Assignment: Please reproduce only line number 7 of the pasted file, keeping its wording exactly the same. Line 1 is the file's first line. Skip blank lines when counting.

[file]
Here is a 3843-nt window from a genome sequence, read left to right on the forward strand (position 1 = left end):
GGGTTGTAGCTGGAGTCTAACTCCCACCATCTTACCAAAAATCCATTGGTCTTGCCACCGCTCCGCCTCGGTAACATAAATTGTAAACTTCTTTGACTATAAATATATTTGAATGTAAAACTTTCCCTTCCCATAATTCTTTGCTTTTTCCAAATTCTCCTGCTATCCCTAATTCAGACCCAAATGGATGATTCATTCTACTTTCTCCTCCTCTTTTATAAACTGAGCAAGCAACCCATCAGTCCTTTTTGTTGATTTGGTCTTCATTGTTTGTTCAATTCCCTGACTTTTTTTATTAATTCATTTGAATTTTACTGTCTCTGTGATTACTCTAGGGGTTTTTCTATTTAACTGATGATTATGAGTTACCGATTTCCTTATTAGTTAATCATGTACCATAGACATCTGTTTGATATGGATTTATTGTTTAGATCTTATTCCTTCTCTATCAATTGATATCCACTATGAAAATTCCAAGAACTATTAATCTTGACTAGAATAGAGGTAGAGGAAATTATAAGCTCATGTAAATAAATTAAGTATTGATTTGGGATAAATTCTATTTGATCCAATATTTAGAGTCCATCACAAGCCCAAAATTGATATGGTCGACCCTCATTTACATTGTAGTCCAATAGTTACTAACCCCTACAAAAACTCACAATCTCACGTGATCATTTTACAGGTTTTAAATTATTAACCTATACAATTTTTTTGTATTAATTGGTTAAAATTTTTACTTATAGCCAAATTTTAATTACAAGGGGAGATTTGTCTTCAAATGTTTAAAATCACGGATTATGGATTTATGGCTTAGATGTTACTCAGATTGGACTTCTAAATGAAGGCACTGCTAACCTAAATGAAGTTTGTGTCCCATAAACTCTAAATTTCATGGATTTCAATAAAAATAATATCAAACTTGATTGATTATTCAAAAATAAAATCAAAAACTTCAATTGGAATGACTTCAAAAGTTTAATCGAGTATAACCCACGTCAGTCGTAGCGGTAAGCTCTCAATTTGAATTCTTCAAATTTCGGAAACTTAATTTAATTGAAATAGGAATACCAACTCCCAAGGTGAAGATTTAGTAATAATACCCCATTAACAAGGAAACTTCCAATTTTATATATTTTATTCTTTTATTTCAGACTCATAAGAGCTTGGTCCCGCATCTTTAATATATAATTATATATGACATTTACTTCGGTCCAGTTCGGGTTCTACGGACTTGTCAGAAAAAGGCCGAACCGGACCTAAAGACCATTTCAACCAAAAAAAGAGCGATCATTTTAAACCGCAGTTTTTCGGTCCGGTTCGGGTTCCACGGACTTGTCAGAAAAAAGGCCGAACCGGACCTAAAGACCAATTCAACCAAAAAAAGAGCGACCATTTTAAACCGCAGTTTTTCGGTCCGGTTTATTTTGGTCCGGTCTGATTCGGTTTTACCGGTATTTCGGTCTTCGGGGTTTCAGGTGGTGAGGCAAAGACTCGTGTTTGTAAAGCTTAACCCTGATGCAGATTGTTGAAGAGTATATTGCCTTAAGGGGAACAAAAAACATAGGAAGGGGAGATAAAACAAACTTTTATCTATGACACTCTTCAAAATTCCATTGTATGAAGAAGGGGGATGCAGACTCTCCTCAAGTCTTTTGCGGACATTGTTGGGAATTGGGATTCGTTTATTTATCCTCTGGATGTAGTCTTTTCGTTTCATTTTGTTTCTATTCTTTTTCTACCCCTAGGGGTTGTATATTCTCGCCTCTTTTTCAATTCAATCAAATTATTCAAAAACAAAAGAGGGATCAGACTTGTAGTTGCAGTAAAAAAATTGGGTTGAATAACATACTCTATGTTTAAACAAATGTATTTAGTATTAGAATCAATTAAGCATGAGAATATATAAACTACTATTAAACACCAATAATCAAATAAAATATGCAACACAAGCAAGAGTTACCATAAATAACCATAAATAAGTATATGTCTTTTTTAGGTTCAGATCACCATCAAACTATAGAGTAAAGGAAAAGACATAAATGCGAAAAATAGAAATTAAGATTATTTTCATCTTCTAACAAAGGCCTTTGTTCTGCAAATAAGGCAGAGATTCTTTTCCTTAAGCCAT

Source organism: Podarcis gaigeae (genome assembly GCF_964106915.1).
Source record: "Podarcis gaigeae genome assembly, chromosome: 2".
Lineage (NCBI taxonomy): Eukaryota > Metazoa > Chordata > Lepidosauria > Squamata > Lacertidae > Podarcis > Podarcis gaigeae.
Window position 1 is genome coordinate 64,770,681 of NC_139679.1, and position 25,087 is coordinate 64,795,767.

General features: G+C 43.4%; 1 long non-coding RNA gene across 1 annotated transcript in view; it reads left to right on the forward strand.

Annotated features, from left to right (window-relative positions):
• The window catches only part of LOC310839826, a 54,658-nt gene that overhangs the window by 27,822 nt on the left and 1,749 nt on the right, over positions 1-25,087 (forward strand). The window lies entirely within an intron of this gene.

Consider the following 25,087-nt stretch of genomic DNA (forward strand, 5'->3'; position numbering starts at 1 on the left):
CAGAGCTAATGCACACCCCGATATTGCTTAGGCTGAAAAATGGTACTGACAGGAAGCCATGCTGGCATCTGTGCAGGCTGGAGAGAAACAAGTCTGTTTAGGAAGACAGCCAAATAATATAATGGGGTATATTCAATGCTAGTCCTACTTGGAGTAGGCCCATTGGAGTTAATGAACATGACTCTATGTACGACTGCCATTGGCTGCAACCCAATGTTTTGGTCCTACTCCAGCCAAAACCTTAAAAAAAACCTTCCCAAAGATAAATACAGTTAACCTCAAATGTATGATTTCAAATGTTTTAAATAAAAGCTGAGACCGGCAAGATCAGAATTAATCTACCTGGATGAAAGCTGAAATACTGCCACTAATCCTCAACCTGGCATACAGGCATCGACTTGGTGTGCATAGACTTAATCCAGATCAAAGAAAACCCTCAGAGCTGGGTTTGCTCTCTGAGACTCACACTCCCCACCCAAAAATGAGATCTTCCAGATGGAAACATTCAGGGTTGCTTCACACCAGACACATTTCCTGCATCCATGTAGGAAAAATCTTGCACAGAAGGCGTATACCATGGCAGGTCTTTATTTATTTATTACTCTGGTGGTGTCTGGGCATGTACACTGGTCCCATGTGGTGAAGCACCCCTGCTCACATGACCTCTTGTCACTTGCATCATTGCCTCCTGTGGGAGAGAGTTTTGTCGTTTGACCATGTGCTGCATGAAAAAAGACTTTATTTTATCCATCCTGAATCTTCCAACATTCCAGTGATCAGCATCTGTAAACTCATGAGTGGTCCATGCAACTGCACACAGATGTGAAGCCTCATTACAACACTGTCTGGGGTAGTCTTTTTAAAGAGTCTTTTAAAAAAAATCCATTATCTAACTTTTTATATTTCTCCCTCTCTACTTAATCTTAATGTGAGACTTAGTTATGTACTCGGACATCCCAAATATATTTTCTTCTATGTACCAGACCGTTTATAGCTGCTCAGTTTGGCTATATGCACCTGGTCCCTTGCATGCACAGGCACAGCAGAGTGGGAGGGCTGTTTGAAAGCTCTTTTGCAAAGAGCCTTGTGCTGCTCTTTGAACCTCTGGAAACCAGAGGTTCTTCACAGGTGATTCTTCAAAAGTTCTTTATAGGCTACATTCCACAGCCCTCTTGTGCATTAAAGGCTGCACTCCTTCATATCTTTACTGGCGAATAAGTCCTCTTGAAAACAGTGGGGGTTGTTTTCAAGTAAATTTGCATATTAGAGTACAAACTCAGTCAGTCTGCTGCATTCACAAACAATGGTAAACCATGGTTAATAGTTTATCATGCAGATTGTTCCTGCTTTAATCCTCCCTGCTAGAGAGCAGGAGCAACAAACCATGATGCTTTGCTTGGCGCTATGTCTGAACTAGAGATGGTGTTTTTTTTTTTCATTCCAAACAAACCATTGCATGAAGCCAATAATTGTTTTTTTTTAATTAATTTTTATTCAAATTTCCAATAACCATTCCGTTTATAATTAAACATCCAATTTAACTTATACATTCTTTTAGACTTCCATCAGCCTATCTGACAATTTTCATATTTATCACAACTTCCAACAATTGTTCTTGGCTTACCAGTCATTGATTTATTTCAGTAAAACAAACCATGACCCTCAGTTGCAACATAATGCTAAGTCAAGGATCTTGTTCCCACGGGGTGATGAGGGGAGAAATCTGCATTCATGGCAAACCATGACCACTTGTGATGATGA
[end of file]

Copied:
General features: G+C 43.4%; 1 long non-coding RNA gene across 1 annotated transcript in view; it reads left to right on the forward strand.